By Ron Jensen
Published October 27, 2022 in The Burg
State Rep. Mike Halpin likely wishes election day would be as effortless as last week’s candidates forum at the Galesburg Public Library.
Halpin’s Republican opponent in the race for a state senate seat, Rock Island Mayor Mike Thoms, was a no-show. So Halpin’s responses to questions posed by moderator Tom Martin went unchallenged. The 60 or so folks attending couldn’t compare the candidates on issues such as abortion, guns and the governor’s response to the COVID pandemic.
I attended the forum mostly to hear the candidates for the U.S. House of Representatives. I expected—and, I’ll admit, hoped for—fireworks between Eric Sorensen, the Democrat, and his Republican opponent Esther Joy King.
But they, too, evidently had better places to be.
Martin, the editor of The Register-Mail and my former boss, told me the candidates had been given two months’ notice about the forum. I have no idea when they notified organizers they would not attend.
Without them, the forum, which was scheduled for two hours, wrapped up in about 45 minutes.
The only time both podiums were in use was when the speakers were the candidates for the state representative slot in Springfield—State Rep. Dan Swanson, the Republican incumbent, and Chris DeMink, his Democratic challenger.
This was not a debate. Each candidate answered questions with no requirement to respond to his opponent’s remarks.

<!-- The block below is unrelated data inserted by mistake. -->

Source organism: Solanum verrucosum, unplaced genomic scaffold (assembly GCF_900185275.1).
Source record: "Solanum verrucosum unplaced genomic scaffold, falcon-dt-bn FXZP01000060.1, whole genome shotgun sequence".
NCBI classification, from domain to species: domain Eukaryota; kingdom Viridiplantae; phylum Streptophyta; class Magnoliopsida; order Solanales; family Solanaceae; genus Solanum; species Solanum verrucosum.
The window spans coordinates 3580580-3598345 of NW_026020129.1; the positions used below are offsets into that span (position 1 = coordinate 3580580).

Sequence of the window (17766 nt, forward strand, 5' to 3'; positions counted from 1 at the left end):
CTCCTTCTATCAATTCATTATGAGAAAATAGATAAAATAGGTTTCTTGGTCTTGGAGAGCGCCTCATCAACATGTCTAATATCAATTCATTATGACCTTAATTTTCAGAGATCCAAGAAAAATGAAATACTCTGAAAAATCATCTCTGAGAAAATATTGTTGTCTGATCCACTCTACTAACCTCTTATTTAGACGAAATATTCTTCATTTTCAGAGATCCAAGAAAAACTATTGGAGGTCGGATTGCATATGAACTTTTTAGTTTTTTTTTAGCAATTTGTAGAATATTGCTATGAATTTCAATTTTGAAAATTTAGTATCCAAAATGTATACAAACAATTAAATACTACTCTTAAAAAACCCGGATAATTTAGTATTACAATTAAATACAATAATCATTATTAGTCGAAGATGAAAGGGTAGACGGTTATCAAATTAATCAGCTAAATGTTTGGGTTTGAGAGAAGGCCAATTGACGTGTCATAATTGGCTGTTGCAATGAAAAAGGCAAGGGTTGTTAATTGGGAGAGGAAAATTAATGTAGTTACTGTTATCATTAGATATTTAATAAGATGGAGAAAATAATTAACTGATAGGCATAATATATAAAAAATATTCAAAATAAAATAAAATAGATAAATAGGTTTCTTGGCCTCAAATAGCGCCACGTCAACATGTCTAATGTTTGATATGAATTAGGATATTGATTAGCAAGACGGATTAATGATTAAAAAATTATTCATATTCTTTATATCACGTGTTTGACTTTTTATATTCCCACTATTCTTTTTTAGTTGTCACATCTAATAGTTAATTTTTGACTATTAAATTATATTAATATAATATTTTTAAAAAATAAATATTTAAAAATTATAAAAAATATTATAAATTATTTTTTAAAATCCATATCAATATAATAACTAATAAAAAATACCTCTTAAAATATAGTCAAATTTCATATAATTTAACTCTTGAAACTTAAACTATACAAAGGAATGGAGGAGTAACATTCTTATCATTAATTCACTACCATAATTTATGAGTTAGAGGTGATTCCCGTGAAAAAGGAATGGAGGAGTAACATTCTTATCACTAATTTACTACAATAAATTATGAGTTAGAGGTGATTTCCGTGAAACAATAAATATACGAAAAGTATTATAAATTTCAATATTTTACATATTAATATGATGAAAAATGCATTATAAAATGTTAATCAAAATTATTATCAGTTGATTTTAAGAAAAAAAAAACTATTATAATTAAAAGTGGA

The event sponsored by the NAACP, PFLAG (Parents, Family and Friends of Lesbians and Gays), United Against Hate and The Register-Mail had no surprises. The two Democrats and one Republican took expected positions on the issues discussed.
For example, the Democrats appropriately supported the state’s criminal reform law known as the SAFE-T Act. The Republican did not.
Swanson, who said he did not vote for the bill, pointed out that 54 counties are challenging the law’s constitutionality.
DeMink favors the law’s elimination of cash bail, saying the current policy “preys on poor people.”
Halpin said people should be kept in jail “based on their risk to society, not the size of their wallets.” He explained that the law also increases training for law-enforcement officers and requires them to wear body cameras, along with other improvements.
Halpin and DeMink were not happy that the Supreme Court overturned the Roe v. Wade decision. Halpin said abortion is still legal in Illinois “and I intend to keep it that way.” DeMink said, “I don’t think women should be told what to do with their bodies by the federal government.”
“I believe in life,” Swanson said, noting that abortions in Illinois each year number almost twice the population of Galesburg.
Regarding the Second Amendment, Swanson said gun violence is “more a mental health issue.”
DeMink said he likes to hunt, but doesn’t need bump stocks, which allow guns to fire bullets more rapidly. “All I need is buckshot,” he said. Halpin noted that the Illinois legislature extended the waiting period for a gun purchase “and I think that saved lives.”
The forum would have been better with all six candidates on hand, but it’s likely those not there had legitimate reasons with Nov. 8 fast approaching.
Despite their absence, the event was worthwhile. There’s value in seeing in person your government representatives and those who want to be and hearing their views. It’s democracy. We should celebrate it while we can.
(The author was raised near Gerlaw and went to school in Alexis. He has worked for The Review Atlas, The Register-Mail and other publications, including Stars & Stripes in Europe and National Guard magazine in Washington, D.C.)